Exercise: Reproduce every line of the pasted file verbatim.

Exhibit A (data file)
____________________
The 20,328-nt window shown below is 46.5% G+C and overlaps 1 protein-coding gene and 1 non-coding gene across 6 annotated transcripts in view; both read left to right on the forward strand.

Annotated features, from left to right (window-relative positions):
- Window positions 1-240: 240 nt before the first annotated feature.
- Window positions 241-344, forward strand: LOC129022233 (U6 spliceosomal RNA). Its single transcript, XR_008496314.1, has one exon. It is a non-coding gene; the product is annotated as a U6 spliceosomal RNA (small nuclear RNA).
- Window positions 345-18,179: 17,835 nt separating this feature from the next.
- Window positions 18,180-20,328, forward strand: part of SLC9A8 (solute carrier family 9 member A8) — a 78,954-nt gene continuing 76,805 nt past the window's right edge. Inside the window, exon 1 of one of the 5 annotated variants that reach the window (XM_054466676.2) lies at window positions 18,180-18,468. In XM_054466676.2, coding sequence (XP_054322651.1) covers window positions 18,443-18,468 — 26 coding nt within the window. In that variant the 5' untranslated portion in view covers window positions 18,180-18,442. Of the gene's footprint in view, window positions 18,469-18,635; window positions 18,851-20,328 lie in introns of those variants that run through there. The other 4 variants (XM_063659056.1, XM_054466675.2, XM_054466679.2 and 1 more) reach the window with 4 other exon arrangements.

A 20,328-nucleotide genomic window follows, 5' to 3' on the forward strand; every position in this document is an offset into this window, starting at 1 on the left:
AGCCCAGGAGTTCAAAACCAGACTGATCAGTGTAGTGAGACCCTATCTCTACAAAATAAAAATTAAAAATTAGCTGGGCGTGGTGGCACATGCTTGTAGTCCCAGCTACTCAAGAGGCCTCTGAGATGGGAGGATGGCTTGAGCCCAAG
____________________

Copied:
The 20,328-nt window shown below is 46.5% G+C and overlaps 1 protein-coding gene and 1 non-coding gene across 6 annotated transcripts in view; both read left to right on the forward strand.

Annotated features, from left to right (window-relative positions):
- Window positions 1-240: 240 nt before the first annotated feature.
- Window positions 241-344, forward strand: LOC129022233 (U6 spliceosomal RNA). Its single transcript, XR_008496314.1, has one exon. It is a non-coding gene; the product is annotated as a U6 spliceosomal RNA (small nuclear RNA).
- Window positions 345-18,179: 17,835 nt separating this feature from the next.
- Window positions 18,180-20,328, forward strand: part of SLC9A8 (solute carrier family 9 member A8) — a 78,954-nt gene continuing 76,805 nt past the window's right edge. Inside the window, exon 1 of one of the 5 annotated variants that reach the window (XM_054466676.2) lies at window positions 18,180-18,468. In XM_054466676.2, coding sequence (XP_054322651.1) covers window positions 18,443-18,468 — 26 coding nt within the window. In that variant the 5' untranslated portion in view covers window positions 18,180-18,442. Of the gene's footprint in view, window positions 18,469-18,635; window positions 18,851-20,328 lie in introns of those variants that run through there. The other 4 variants (XM_063659056.1, XM_054466675.2, XM_054466679.2 and 1 more) reach the window with 4 other exon arrangements.

A 20,328-nucleotide genomic window follows, 5' to 3' on the forward strand; every position in this document is an offset into this window, starting at 1 on the left:
AGCCCAGGAGTTCAAAACCAGACTGATCAGTGTAGTGAGACCCTATCTCTACAAAATAAAAATTAAAAATTAGCTGGGCGTGGTGGCACATGCTTGTAGTCCCAGCTACTCAAGAGGCCTCTGAGATGGGAGGATGGCTTGAGCCCAAG